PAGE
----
DISTRICT RESIDENTS supporting overhaul of the city's anachronistic exploratory committee law, which permits the raising and spending of unlimited sums from secret donors, owe a debt of gratitude to possible mayoral candidate and D.C. Council member Vincent B. Orange Sr. (D-Ward 5). By all standards of measurement, the saga of Mr. Orange's exploratory committee emerges as the best case for replacing the current law with a new measure that promotes transparency, accountability and an end to unregulated money in District politics.
Mr. Orange let it be known several weeks ago that his exploratory committee had raised more than $125,000. However, Mr. Orange and two others who have created such committees -- former D.C. Democratic party chairman A. Scott Bolden and lobbyist Michael A. Brown -- refused to disclose who was them giving money or how much they were giving. Only council member Adrian M. Fenty (D-Ward 4) voluntarily disclosed the names of contributors and the amount of donations to his mayoral exploratory committee. Mr. Orange, who oversees the council committee responsible for campaign finance laws, first let it be known that he liked the existing exploratory committee statute, which protects anonymous donors and unlimited, undisclosed money. Under pressure from reform-minded council members -- including Phil Mendelson (D-At Large), who introduced a registration and full disclosure bill -- Mr. Orange relented and offered a exploratory reform bill of his own. That wasn't enough. Continued public pressure forced Mr. Orange this week to disclose his donor list and to return money from donors who did not want their identities revealed. Therein hangs the real tale.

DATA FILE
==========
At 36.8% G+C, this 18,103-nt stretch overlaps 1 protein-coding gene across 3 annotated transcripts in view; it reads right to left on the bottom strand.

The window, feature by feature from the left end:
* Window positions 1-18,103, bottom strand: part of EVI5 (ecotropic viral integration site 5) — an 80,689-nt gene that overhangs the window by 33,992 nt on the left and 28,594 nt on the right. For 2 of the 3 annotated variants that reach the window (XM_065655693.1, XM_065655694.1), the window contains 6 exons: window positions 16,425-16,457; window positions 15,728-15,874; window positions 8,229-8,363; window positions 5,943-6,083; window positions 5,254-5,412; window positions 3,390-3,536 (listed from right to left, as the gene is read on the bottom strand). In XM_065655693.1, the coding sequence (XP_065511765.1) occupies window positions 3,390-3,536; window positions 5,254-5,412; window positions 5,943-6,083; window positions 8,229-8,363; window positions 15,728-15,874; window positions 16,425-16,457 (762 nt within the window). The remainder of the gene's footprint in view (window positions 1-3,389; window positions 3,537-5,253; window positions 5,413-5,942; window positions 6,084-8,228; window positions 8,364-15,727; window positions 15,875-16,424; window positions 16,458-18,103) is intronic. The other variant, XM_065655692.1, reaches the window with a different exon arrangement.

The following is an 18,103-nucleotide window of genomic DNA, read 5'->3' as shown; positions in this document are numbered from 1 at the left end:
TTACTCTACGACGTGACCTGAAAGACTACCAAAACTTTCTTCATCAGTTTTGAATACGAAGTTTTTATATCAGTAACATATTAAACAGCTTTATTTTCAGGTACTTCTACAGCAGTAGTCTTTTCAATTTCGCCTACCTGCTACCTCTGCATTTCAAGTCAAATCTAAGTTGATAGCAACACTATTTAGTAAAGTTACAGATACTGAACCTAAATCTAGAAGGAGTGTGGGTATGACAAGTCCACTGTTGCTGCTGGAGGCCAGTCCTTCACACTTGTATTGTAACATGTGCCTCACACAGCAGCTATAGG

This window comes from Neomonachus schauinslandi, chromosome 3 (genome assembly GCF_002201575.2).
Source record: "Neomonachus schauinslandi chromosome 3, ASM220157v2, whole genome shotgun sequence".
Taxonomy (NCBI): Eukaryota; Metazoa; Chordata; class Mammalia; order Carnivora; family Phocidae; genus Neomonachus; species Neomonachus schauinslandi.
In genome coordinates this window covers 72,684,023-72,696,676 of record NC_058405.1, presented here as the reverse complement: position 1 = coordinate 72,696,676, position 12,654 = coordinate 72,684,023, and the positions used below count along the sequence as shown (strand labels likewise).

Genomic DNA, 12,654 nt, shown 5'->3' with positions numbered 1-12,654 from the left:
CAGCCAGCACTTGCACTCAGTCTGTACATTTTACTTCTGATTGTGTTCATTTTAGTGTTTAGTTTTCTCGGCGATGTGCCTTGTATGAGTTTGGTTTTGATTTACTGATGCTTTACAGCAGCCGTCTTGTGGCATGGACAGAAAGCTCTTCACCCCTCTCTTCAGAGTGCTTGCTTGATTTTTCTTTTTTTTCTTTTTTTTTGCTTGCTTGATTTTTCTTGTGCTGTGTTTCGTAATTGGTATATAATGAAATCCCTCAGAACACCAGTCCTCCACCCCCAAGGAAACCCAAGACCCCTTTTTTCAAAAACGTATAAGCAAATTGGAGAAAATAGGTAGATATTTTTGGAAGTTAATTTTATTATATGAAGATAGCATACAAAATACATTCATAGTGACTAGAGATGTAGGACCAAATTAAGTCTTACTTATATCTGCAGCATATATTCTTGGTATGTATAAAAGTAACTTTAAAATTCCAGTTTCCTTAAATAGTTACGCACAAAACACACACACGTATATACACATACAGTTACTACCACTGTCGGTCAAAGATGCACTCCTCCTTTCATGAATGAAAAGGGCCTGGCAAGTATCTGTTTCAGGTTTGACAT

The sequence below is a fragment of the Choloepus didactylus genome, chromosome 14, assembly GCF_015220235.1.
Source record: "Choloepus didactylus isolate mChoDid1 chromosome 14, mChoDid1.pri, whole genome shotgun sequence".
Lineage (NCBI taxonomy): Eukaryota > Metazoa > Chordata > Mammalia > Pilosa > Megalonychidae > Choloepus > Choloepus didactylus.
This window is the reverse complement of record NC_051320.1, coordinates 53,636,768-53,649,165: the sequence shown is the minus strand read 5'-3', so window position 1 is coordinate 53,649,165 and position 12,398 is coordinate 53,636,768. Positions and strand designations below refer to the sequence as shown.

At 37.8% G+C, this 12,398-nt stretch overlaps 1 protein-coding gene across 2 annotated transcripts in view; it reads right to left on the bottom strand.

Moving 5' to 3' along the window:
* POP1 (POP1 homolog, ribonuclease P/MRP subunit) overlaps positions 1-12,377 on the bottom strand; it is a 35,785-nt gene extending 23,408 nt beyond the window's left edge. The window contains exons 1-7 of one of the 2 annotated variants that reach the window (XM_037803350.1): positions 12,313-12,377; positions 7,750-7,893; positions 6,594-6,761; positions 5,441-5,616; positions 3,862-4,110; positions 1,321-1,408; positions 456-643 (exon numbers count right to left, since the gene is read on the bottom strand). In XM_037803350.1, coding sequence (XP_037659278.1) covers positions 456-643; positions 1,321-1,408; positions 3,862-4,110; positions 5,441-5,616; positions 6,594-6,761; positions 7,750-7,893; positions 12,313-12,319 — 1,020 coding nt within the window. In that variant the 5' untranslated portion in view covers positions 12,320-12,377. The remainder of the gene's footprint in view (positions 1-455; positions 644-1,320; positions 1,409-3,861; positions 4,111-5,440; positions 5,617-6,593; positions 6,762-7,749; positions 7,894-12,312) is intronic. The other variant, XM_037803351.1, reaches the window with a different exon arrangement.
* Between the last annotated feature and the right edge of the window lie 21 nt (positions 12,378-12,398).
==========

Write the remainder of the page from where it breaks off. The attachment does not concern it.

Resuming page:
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What did the current law hide about the funding of Mr. Orange's exploratory committee? Only this: Former council member John Ray, a lawyer for offshore investors who spent $2 million trying to bring slots gambling to the city, had given Mr. Orange $10,000, and his wife, Sarah, gave $5,000. Another slots backer, Pedro Alfonso, his wife and his company chipped in a total of $4,200. In addition, Mr. Orange's list included businesspeople and at least five law firms that have done business with the city. The largest donor, a Maryland businessman who tried to buy a racetrack in Oxon Hill, gave Mr. Orange $15,000, while his wife gave $10,000. This is all information that District voters have a right to know but that the law allows potential candidates to keep secret. Still protected from public knowledge are the identities of donors who gave a total of $100,000 to Mr. Orange. They didn't want the public to know who they are, so Mr. Orange gave back their money. Think about it: These are people who want to participate in the D.C. political system only if they can do so surreptitiously. District campaign finance laws, as well as honest politicians, should reject such deceit.
Oddly enough, Mr. Orange complains unceasingly that Mr. Fenty changed the rules by disclosing his donors and the contributions after the committees had been established. To the contrary, Mr. Fenty had the ethical sense to refuse to take advantage of a bad law. It's regrettable that Mr. Orange completely, and frighteningly, misses that crucial point.